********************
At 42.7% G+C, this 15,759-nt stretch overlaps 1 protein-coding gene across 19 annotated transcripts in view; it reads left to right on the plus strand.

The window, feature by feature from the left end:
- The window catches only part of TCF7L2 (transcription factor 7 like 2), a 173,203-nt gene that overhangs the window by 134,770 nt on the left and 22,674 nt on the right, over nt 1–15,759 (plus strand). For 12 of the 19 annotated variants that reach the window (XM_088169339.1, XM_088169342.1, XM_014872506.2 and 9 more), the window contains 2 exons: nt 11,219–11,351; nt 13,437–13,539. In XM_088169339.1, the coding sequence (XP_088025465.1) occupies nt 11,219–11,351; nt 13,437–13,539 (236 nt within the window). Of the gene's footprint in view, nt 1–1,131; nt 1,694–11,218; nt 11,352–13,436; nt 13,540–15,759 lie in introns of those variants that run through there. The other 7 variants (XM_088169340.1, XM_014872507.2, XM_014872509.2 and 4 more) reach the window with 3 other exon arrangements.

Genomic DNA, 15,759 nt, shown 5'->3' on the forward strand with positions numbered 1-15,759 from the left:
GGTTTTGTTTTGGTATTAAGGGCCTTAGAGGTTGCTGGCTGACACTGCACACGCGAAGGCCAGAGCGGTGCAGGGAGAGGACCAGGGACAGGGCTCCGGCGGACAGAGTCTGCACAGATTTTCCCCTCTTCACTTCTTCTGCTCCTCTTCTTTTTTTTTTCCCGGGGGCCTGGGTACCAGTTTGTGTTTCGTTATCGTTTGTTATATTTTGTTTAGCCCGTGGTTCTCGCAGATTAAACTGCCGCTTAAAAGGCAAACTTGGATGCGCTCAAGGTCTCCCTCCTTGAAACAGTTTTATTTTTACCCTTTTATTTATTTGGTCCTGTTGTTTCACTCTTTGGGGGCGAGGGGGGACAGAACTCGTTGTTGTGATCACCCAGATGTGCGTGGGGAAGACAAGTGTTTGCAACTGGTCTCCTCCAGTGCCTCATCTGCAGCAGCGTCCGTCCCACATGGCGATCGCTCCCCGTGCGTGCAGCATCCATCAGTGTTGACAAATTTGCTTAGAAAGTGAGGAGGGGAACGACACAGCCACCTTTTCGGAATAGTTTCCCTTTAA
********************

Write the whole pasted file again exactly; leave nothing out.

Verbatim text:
At 42.7% G+C, this 15,759-nt stretch overlaps 1 protein-coding gene across 19 annotated transcripts in view; it reads left to right on the plus strand.

The window, feature by feature from the left end:
- The window catches only part of TCF7L2 (transcription factor 7 like 2), a 173,203-nt gene that overhangs the window by 134,770 nt on the left and 22,674 nt on the right, over nt 1–15,759 (plus strand). For 12 of the 19 annotated variants that reach the window (XM_088169339.1, XM_088169342.1, XM_014872506.2 and 9 more), the window contains 2 exons: nt 11,219–11,351; nt 13,437–13,539. In XM_088169339.1, the coding sequence (XP_088025465.1) occupies nt 11,219–11,351; nt 13,437–13,539 (236 nt within the window). Of the gene's footprint in view, nt 1–1,131; nt 1,694–11,218; nt 11,352–13,436; nt 13,540–15,759 lie in introns of those variants that run through there. The other 7 variants (XM_088169340.1, XM_014872507.2, XM_014872509.2 and 4 more) reach the window with 3 other exon arrangements.

Genomic DNA, 15,759 nt, shown 5'->3' on the forward strand with positions numbered 1-15,759 from the left:
GGTTTTGTTTTGGTATTAAGGGCCTTAGAGGTTGCTGGCTGACACTGCACACGCGAAGGCCAGAGCGGTGCAGGGAGAGGACCAGGGACAGGGCTCCGGCGGACAGAGTCTGCACAGATTTTCCCCTCTTCACTTCTTCTGCTCCTCTTCTTTTTTTTTTCCCGGGGGCCTGGGTACCAGTTTGTGTTTCGTTATCGTTTGTTATATTTTGTTTAGCCCGTGGTTCTCGCAGATTAAACTGCCGCTTAAAAGGCAAACTTGGATGCGCTCAAGGTCTCCCTCCTTGAAACAGTTTTATTTTTACCCTTTTATTTATTTGGTCCTGTTGTTTCACTCTTTGGGGGCGAGGGGGGACAGAACTCGTTGTTGTGATCACCCAGATGTGCGTGGGGAAGACAAGTGTTTGCAACTGGTCTCCTCCAGTGCCTCATCTGCAGCAGCGTCCGTCCCACATGGCGATCGCTCCCCGTGCGTGCAGCATCCATCAGTGTTGACAAATTTGCTTAGAAAGTGAGGAGGGGAACGACACAGCCACCTTTTCGGAATAGTTTCCCTTTAA